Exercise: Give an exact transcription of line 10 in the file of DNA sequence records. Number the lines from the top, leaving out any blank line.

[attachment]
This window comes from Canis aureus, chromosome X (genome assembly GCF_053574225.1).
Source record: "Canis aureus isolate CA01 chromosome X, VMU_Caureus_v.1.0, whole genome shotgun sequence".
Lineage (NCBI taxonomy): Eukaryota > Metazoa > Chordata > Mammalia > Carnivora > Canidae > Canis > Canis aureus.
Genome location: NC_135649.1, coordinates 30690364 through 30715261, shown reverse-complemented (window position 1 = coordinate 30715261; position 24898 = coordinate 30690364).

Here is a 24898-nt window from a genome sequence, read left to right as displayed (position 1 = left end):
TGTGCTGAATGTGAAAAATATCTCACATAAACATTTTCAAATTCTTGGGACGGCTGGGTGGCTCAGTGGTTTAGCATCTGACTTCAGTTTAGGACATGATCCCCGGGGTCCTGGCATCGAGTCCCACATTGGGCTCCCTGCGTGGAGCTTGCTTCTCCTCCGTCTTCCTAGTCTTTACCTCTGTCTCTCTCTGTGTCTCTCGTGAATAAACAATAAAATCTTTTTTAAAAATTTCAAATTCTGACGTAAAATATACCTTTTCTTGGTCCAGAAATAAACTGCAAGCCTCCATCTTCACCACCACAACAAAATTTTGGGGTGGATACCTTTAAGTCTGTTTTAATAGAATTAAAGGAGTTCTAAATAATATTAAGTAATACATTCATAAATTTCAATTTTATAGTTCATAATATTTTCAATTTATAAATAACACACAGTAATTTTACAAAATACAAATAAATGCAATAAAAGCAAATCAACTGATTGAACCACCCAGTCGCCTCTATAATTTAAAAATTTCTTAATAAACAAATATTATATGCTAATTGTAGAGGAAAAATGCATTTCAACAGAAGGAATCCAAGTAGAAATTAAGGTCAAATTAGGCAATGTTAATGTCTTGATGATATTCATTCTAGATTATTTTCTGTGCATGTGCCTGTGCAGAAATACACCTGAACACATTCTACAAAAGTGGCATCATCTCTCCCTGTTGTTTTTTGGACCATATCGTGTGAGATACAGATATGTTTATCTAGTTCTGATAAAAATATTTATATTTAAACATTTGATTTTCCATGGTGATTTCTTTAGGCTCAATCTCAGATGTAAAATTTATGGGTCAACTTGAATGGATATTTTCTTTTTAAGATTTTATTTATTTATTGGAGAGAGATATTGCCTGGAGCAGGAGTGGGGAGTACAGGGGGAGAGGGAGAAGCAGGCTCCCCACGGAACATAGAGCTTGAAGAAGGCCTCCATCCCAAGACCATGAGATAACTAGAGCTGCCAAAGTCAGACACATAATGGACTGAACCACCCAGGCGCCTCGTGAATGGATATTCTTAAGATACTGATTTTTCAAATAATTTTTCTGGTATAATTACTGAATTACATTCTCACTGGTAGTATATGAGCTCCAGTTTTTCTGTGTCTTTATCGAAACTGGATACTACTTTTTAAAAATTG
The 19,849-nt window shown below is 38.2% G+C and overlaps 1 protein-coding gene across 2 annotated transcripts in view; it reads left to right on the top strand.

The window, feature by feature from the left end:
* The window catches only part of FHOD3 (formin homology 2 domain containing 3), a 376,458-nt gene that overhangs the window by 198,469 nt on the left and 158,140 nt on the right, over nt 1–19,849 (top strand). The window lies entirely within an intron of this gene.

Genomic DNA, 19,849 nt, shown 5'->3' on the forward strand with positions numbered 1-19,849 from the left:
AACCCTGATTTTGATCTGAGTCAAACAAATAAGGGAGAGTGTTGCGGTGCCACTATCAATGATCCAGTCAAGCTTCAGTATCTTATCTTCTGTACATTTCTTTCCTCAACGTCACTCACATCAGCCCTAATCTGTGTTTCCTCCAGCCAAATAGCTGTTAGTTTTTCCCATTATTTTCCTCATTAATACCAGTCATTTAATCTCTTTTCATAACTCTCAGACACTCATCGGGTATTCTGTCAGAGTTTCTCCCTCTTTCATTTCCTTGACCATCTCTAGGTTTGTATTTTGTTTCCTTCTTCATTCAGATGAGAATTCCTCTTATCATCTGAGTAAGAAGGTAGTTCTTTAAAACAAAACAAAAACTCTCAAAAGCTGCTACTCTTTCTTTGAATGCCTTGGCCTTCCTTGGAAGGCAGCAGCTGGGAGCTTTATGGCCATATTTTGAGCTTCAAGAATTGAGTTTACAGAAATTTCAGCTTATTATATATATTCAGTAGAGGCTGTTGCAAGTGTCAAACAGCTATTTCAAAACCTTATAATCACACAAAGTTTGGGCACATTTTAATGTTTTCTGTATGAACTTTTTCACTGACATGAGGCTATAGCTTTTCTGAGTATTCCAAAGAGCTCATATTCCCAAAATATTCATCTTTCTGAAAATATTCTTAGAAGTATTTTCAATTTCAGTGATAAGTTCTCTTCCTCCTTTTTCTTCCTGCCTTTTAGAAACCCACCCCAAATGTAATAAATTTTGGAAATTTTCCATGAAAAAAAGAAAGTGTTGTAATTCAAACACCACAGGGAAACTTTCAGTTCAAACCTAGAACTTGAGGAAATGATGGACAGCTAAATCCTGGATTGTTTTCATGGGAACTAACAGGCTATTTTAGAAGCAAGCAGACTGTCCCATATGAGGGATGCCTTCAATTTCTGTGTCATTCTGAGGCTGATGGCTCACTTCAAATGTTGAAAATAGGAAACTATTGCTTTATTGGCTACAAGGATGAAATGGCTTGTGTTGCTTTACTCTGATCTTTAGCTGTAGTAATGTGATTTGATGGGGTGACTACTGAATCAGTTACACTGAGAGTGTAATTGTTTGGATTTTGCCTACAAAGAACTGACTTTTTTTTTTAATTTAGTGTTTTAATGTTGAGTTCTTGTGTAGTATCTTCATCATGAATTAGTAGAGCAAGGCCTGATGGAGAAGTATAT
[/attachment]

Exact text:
Genomic DNA, 19,849 nt, shown 5'->3' on the forward strand with positions numbered 1-19,849 from the left: